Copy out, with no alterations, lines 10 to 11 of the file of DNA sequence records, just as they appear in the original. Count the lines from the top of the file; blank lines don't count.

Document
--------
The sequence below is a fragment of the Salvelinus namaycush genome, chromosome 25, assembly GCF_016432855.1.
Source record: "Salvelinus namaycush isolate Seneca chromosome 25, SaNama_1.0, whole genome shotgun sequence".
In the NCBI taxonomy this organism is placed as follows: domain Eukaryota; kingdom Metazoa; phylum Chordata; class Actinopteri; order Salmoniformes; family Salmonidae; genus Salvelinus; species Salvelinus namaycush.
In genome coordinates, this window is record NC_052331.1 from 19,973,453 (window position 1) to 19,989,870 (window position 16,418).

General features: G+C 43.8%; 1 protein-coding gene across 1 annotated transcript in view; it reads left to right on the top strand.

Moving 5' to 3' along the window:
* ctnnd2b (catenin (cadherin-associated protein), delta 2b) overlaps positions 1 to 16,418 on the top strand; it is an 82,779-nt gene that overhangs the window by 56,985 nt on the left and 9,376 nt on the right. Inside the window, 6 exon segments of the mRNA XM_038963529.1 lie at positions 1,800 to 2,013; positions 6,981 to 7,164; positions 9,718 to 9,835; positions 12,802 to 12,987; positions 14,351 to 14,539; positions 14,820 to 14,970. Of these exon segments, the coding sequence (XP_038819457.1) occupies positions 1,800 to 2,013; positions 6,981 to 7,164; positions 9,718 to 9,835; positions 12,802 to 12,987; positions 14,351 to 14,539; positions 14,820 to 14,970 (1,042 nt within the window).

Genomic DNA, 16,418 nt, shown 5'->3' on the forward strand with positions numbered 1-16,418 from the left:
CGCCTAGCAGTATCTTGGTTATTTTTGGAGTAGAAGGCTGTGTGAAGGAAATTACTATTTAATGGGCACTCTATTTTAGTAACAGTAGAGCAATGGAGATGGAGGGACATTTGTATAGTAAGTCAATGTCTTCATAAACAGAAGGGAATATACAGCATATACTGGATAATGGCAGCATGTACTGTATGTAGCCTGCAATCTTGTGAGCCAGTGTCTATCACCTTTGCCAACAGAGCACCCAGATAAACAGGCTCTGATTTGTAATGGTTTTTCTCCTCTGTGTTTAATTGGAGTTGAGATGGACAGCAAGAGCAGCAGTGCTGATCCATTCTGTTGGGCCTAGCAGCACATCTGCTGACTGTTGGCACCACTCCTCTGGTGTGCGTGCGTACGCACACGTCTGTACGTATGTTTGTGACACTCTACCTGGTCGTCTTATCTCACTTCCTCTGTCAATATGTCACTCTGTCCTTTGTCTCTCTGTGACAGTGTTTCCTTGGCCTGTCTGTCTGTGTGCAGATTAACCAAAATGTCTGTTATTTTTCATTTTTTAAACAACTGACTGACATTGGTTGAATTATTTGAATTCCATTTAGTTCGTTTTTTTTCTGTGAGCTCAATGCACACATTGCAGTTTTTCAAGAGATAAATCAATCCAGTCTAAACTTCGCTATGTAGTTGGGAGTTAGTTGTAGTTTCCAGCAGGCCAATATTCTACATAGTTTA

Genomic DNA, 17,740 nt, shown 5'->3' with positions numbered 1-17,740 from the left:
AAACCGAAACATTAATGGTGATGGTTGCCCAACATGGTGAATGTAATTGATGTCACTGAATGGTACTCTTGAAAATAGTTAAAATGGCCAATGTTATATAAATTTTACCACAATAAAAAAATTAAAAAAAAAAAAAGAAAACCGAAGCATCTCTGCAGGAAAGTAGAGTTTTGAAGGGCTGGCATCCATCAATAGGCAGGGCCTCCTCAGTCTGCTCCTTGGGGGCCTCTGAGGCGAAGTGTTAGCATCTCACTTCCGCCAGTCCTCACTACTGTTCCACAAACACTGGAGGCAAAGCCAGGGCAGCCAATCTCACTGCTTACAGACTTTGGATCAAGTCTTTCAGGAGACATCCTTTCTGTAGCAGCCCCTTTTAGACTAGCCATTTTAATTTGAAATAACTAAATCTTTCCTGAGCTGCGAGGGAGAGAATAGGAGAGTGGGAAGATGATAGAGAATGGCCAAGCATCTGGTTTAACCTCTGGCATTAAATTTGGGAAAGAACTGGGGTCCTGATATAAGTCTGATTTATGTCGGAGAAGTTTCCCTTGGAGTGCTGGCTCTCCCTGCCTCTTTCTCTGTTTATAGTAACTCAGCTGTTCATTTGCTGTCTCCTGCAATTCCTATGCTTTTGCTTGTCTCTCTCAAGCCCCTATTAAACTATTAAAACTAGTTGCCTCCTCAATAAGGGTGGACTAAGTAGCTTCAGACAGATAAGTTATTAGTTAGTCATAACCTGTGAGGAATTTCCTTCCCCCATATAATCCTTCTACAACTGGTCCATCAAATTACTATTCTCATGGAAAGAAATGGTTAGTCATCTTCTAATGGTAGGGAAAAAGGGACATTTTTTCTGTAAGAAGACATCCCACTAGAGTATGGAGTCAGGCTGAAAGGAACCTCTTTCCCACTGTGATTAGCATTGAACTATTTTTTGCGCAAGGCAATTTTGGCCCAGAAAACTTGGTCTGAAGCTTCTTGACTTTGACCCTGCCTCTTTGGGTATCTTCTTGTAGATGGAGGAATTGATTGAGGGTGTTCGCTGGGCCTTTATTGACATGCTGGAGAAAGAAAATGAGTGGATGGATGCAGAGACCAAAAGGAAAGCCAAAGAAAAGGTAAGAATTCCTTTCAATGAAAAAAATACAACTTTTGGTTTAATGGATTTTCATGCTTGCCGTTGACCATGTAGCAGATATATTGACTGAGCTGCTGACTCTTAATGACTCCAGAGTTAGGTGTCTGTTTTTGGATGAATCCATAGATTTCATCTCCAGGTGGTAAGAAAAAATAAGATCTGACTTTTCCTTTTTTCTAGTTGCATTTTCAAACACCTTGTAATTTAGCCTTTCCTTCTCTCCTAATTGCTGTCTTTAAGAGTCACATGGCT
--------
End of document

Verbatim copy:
Genomic DNA, 17,740 nt, shown 5'->3' with positions numbered 1-17,740 from the left:
AAACCGAAACATTAATGGTGATGGTTGCCCAACATGGTGAATGTAATTGATGTCACTGAATGGTACTCTTGAAAATAGTTAAAATGGCCAATGTTATATAAATTTTACCACAATAAAAAAATTAAAAAAAAAAAAAGAAAACCGAAGCATCTCTGCAGGAAAGTAGAGTTTTGAAGGGCTGGCATCCATCAATAGGCAGGGCCTCCTCAGTCTGCTCCTTGGGGGCCTCTGAGGCGAAGTGTTAGCATCTCACTTCCGCCAGTCCTCACTACTGTTCCACAAACACTGGAGGCAAAGCCAGGGCAGCCAATCTCACTGCTTACAGACTTTGGATCAAGTCTTTCAGGAGACATCCTTTCTGTAGCAGCCCCTTTTAGACTAGCCATTTTAATTTGAAATAACTAAATCTTTCCTGAGCTGCGAGGGAGAGAATAGGAGAGTGGGAAGATGATAGAGAATGGCCAAGCATCTGGTTTAACCTCTGGCATTAAATTTGGGAAAGAACTGGGGTCCTGATATAAGTCTGATTTATGTCGGAGAAGTTTCCCTTGGAGTGCTGGCTCTCCCTGCCTCTTTCTCTGTTTATAGTAACTCAGCTGTTCATTTGCTGTCTCCTGCAATTCCTATGCTTTTGCTTGTCTCTCTCAAGCCCCTATTAAACTATTAAAACTAGTTGCCTCCTCAATAAGGGTGGACTAAGTAGCTTCAGACAGATAAGTTATTAGTTAGTCATAACCTGTGAGGAATTTCCTTCCCCCATATAATCCTTCTACAACTGGTCCATCAAATTACTATTCTCATGGAAAGAAATGGTTAGTCATCTTCTAATGGTAGGGAAAAAGGGACATTTTTTCTGTAAGAAGACATCCCACTAGAGTATGGAGTCAGGCTGAAAGGAACCTCTTTCCCACTGTGATTAGCATTGAACTATTTTTTGCGCAAGGCAATTTTGGCCCAGAAAACTTGGTCTGAAGCTTCTTGACTTTGACCCTGCCTCTTTGGGTATCTTCTTGTAGATGGAGGAATTGATTGAGGGTGTTCGCTGGGCCTTTATTGACATGCTGGAGAAAGAAAATGAGTGGATGGATGCAGAGACCAAAAGGAAAGCCAAAGAAAAGGTAAGAATTCCTTTCAATGAAAAAAATACAACTTTTGGTTTAATGGATTTTCATGCTTGCCGTTGACCATGTAGCAGATATATTGACTGAGCTGCTGACTCTTAATGACTCCAGAGTTAGGTGTCTGTTTTTGGATGAATCCATAGATTTCATCTCCAGGTGGTAAGAAAAAATAAGATCTGACTTTTCCTTTTTTCTAGTTGCATTTTCAAACACCTTGTAATTTAGCCTTTCCTTCTCTCCTAATTGCTGTCTTTAAGAGTCACATGGCT